Advertising

How It Leads to Financial Improvement

It shouldn’t come as a surprise, but people who regularly monitor their finances end up wealthier than those who don’t. When you were a kid, keeping track of all of your money in a porcelain piggy bank was pretty easy. As we get older, though, our money becomes spread out across things like car payments, mortgages, retirement funds, taxes, and other investments and debts. All of these things make keeping track of our money a lot more complicated.

Some types of personal finance software can help make things a little less complicated, setting you up to meet financial goals and taking away some of the stress associated with money.

Even if you already have a Certified Financial Planner (CFP) some type of personal finance software can be of great benefit. Whereas CFPs focus on the big picture of your money, they don’t handle the day-to-day aspects that determine your overall financial health.

It’s also not nearly as complicated as you might think and can take out a lot of the tedium that comes with doing everything on an Excel spreadsheet or with a pad and pencil.

Types of Personal Finance Software

When it comes to personal finance software, it generally fits into two categories: tax preparation and money management.

Tax preparation software such as Turbo Tax and H&R Block’s software can help with everything from filing income taxes to IRS rules and regulations and even estate plans. Plus, there’s the benefit of filing online and getting your refund check a lot faster than if you were to mail off your forms after waiting in line at the post office.

For the purpose of this article, however, will be focusing more on the personal finance software that aids with money management.

Advertising

Money management personal finance software will help you to see the health of your cash flow, pay down debt, forecast for expenses and savings, track investments, pay bills, and do a host of other things that 30 years ago would have practically required a team of accountants.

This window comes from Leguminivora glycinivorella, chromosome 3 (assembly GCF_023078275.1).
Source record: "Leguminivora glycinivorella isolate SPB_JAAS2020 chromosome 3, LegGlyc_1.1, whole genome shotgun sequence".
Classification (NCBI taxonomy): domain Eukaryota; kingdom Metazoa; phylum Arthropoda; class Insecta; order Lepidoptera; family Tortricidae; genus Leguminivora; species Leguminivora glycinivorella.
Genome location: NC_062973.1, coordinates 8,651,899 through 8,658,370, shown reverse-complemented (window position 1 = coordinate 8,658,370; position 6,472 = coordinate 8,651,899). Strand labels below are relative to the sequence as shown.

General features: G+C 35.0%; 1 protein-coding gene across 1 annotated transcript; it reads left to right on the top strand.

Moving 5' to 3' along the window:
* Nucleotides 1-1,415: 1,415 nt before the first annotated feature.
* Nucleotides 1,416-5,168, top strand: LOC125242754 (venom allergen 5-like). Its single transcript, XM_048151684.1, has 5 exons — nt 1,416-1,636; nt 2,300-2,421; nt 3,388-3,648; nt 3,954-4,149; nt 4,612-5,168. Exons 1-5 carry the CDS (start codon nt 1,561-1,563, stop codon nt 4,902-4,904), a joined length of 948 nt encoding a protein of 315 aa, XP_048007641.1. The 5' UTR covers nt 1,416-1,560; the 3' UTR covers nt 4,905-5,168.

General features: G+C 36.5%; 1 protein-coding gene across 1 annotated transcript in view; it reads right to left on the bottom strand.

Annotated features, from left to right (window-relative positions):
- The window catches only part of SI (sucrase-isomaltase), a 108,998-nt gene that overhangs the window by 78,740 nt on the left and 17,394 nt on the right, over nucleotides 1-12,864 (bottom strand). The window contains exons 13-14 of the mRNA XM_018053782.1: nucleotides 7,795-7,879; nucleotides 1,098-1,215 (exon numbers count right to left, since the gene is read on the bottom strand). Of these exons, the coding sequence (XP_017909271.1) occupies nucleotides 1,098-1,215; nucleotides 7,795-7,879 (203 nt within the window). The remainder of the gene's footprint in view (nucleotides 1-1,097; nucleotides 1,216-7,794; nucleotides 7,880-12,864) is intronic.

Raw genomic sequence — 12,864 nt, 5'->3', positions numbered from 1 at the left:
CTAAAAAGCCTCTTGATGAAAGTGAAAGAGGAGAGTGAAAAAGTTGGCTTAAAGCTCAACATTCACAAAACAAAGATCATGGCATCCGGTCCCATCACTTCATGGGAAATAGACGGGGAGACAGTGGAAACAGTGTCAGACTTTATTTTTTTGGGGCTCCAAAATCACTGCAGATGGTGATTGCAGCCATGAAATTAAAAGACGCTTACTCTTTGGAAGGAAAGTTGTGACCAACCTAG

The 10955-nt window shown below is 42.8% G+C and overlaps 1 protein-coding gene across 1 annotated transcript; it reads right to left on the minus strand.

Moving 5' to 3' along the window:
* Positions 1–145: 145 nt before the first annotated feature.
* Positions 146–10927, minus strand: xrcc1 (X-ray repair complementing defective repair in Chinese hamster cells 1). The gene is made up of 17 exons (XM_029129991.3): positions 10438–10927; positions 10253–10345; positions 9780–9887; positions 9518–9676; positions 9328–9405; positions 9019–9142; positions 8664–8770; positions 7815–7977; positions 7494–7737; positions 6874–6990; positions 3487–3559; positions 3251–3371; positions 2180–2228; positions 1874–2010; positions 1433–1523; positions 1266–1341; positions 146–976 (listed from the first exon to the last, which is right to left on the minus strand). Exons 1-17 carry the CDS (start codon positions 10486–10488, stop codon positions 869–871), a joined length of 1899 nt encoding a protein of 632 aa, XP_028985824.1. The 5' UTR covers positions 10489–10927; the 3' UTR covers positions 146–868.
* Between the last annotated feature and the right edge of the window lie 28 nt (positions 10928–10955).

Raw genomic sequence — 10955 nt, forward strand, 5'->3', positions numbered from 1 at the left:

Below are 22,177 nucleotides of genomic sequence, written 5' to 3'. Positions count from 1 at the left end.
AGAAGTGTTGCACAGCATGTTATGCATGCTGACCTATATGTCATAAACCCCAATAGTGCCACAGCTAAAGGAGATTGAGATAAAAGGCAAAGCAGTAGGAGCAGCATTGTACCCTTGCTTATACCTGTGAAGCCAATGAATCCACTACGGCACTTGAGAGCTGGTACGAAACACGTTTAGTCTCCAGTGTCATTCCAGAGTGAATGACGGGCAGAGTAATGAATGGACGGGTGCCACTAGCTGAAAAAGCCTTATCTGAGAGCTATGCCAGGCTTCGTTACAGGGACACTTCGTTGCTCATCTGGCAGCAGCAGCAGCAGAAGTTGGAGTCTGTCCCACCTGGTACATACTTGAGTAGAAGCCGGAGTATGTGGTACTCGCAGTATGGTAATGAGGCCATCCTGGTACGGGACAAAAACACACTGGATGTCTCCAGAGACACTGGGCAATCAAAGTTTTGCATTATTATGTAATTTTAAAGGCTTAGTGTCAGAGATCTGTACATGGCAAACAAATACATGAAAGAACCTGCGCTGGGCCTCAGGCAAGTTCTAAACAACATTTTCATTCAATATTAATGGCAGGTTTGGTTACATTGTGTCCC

When to Use Personal Finance Software

So far we’ve gone over what exactly personal finance software is and how it can be a benefit to your money. The next logical step in this whole equation is determining when it should be used and how is the best way to go about getting started using it.

Below are four of the most common and practical ways to use personal finance software. If all or any of these apply to you and your money, then downloading some type of personal finance software is going to be a smart move.

1. You Have Multiple Accounts

There’s a good chance that when it comes to your money, it’s in more than one place. Sure, you probably have a checking account, but you may also have a savings account, money market account, and retirement accounts such as an IRA or 401k.

If you’re like the average American, you probably have two to three credit cards as well. Fifty percent of Americans also don’t have loyalty to just one bank and spread their money across multiple banks.

Rather than spending hours typing in every detail of every account you have into a spreadsheet, many programs allow you to easily import your account information. This will help to eliminate any mistakes and give you a bird’s eye view of everything at once.

2. You Want to Automate Some or All of Your Payments

Please don’t say that you’re still writing out paper checks and dropping each bill in the mailbox. While it’s noble that you’re doing your part to keep postal workers employed, we’re 18 years into the 21st century and you can literally pay every bill online now.

Advertising

There’s no need to log into every account you have and type in your routing number either.

With personal finance software you can schedule automatic payments and transfers between all of your imported accounts. Automatic transfers will help to make sure you have the necessary funds in the right account to ensure all bills are paid on the appropriate date. Late fees are annoying and do nothing but cost you money. It’s time that you said goodbye to them once and for all.